Financial Policies: A sound business practice for municipalities

(from Maine Townsman, January 2006)
By Lee Burnett, Freelance Writer

Some folks got nervous when the small town of Veazie made plans to borrow big bucks to build a new elementary school in the late 1990s.

The $5.3 million borrowing package would have cost each resident about $2,500 in additional taxes for the life of the bond, a burden at least 25 percent heavier than is generally considered prudent as measured on a per capita basis. The town’s bond counsel warned that the town might even have to buy a special kind of insurance – at an additional cost – to satisfy bond rating agencies.

“Some accused us of exceeding the debt ceiling,” explained Town Manager Bill Reed.

Veazie officials weathered the controversy without much guidance from its written policy on debt, which is little different than the requirements of state law. Veazie officials mounted a public education campaign. They were able to show townsfolk that the borrowing package was quite miniscule when measured a different way.

State law sets a ceiling on municipal debt of 15 percent of the community’s overall equalized state valuation. Veazie’s school debt amounted to just 2.4 percent of its total tax base of $217 million, and really even less than that since the state would kick in a big share of the annual payments. Town officials also showed that the debt would still be a reasonable load even if the town lost one of its biggest taxpayers, Bangor Hydro.

“I think everyone felt comfortable after looking at the type of debt,” said Reed.

While Veazie found its way despite having a weak municipal debt policy, other municipal officials and finance professionals say life is made much easier by having detailed financial policies on not just debt, but cash flow management, investments, and purchasing. These policies can help resolve conflicts, reduce guesswork, provide stability through personnel turnover, foster confidence in overall management and yes, save money, according to municipal finance experts.

“The number one reason is ... it speaks highly of management to have these policies,” explains Dick Ranaghan, former Portland city finance director and now a senior vice president for government banking at TD Banknorth. “It’s just good sound business practice. I don’t think it’s to protect your back side, although that is an outcome. Really, it’s because it makes good sense.”

Financial policies are to money management what charters are to the governing process and what comprehensive plans are to land use. They provide overall direction and prescribe the parameters within which decisions can be made with confidence they won’t be constantly second-guessed.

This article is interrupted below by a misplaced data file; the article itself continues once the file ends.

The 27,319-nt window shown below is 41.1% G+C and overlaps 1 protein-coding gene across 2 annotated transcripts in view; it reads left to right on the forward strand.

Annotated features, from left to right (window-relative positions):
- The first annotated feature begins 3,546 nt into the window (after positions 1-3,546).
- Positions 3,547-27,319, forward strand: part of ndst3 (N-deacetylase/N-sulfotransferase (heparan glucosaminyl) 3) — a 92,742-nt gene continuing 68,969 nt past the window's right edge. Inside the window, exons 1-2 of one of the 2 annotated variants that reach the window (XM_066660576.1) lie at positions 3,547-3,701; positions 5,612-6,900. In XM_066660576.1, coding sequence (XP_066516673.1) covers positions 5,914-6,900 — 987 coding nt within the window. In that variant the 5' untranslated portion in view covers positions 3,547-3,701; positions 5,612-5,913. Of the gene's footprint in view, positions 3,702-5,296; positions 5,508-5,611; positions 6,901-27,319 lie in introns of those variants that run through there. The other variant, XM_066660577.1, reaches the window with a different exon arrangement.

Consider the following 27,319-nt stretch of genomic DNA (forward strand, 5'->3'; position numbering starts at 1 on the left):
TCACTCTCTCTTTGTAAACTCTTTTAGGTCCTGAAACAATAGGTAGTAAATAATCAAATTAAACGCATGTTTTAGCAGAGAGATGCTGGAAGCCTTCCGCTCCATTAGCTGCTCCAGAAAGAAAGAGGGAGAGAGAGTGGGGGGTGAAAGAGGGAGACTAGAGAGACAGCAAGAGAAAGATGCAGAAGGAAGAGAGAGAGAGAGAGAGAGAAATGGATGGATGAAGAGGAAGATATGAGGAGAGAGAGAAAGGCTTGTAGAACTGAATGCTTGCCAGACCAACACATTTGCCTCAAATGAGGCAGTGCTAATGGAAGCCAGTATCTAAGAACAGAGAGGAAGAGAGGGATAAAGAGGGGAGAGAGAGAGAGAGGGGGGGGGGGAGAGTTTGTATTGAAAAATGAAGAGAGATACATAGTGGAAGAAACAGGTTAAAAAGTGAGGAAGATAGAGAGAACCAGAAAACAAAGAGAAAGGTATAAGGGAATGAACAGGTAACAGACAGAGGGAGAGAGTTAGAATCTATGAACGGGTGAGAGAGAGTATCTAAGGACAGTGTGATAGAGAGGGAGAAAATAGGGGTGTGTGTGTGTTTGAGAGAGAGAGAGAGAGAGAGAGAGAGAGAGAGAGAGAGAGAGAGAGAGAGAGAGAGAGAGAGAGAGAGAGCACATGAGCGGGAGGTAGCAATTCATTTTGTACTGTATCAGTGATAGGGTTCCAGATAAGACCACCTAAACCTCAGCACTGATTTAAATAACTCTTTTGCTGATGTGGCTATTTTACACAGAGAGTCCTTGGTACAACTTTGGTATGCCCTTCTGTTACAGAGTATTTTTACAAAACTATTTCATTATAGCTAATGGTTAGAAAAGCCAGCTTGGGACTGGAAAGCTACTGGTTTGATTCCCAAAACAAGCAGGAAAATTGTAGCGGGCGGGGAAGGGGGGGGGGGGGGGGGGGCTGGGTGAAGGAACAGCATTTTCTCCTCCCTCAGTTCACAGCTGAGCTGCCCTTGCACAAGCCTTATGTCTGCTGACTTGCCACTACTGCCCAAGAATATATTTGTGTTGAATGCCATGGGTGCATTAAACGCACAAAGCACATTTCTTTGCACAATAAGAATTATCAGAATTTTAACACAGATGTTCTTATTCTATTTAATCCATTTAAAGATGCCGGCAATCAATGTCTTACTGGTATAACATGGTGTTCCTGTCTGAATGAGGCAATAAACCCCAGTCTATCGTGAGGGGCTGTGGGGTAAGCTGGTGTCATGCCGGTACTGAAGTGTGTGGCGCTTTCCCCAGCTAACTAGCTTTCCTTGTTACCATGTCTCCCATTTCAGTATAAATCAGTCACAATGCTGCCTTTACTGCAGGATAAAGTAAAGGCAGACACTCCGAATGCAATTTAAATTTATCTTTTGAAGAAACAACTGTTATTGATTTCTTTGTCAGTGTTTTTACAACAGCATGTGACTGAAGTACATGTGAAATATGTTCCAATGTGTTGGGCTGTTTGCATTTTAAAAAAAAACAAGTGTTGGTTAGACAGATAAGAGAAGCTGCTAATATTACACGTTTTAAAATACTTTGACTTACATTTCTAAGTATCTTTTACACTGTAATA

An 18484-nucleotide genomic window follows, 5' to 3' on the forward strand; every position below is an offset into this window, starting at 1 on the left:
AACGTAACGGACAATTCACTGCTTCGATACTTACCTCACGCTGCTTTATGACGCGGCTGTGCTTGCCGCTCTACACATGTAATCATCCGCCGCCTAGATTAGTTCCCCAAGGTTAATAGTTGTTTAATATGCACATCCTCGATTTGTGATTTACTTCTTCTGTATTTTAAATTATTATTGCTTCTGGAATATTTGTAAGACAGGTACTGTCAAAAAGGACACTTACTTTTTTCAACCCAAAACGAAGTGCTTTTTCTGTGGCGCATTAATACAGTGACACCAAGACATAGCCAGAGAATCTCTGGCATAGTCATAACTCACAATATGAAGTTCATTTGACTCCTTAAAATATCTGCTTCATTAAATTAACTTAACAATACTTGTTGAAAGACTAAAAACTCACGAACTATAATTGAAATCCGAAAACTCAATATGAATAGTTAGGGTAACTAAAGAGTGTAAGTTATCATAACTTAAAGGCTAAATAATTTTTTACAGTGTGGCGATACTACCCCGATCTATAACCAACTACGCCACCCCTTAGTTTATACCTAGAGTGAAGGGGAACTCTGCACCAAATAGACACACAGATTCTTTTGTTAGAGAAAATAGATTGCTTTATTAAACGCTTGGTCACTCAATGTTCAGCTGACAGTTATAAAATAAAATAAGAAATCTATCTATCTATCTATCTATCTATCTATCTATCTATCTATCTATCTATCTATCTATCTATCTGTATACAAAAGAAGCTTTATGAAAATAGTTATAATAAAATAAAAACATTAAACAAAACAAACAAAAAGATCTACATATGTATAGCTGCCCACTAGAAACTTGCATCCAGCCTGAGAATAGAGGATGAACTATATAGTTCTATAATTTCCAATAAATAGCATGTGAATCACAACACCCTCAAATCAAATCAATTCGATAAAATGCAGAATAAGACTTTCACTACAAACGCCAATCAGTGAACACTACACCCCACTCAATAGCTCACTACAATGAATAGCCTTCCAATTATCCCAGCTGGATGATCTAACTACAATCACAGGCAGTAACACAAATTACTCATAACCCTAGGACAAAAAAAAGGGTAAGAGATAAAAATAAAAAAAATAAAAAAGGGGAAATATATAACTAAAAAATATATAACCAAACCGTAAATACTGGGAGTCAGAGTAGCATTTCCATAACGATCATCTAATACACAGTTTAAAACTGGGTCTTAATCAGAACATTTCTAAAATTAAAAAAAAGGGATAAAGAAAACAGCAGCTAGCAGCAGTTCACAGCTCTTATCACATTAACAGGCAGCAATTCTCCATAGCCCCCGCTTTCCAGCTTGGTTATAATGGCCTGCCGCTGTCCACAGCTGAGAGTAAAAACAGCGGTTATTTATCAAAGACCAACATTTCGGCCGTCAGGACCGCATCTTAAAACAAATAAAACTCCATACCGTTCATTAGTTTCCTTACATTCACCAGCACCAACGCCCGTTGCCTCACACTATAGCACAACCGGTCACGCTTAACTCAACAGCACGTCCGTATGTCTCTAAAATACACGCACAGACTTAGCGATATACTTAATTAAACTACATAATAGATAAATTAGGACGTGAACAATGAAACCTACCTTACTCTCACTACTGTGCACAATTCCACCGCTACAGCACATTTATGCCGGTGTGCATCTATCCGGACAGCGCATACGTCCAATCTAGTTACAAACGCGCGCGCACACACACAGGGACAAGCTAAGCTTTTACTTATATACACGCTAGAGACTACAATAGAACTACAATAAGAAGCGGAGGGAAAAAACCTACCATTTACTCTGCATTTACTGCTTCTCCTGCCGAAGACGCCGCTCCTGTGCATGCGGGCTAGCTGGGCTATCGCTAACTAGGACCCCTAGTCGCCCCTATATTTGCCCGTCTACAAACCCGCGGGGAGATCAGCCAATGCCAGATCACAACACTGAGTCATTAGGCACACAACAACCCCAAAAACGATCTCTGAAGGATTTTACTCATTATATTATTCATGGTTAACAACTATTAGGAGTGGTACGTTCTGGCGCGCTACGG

“They establish some level or responsibility, not only for employees but also elected officials,” says Heather Hunter, deputy finance director for Lewiston. “They’re a measurement tool. I don’t view them as a disciplinary standard, but it lets everyone know what the basis of everything is. It allows the council to think of the big picture.”

There are four basic financial policies. One to govern investments, others to determine debt level, cash flow, and purchasing practices.

Fewer than 10-15 percent of Maine municipalities have adopted formal financial policies, according to Ranaghan. They tend to be the largest cities and towns, although the need for policies may be just as great in smaller communities.

The impetus for adopting financial policies often comes when a community needs to go to the bond market to borrow funds for a large construction project such as a school building. The bond rating agencies, who determine the interest rate that a community will pay, look at a variety of factors including the size of debt, the financial condition of the community, the overall economy, the management strength of the administration and the legal structure, says Joseph Cuetara, bond counsel at Moors & Cabot in Boston.

Communities that follow written financial policies send strongly positive messages to the bond rating agencies, says Cuetara. Kennebunk, Ellsworth, Brewer, Bar Harbor and Windham all saw improvements in their bond ratings as a result of adopting formal policies, he said. Sometimes, the benefits are almost immediate. “Kennebunk adopted policies a week before the rating review process and it was a component in getting its bond rating upgraded from double A minus to double A,” Cuetara said. Freeport and Yarmouth saw their ratings upgraded after Cuetara brought to the attention of bond rating agencies the policies that had been on the books for several years, he said. “These policies led to direct rating upgrades.”

Opinion Divided

Opinion is divided over which policies are the most important. Several municipal finance people gave different answers when asked which policy they would adopt first.

“I would do a fund balance policy first,” said Lisa Parker, finance director in Saco. “It affects so many other things. It affects your bond rating, so you’re interest rate and ultimately how much it costs taxpayers.”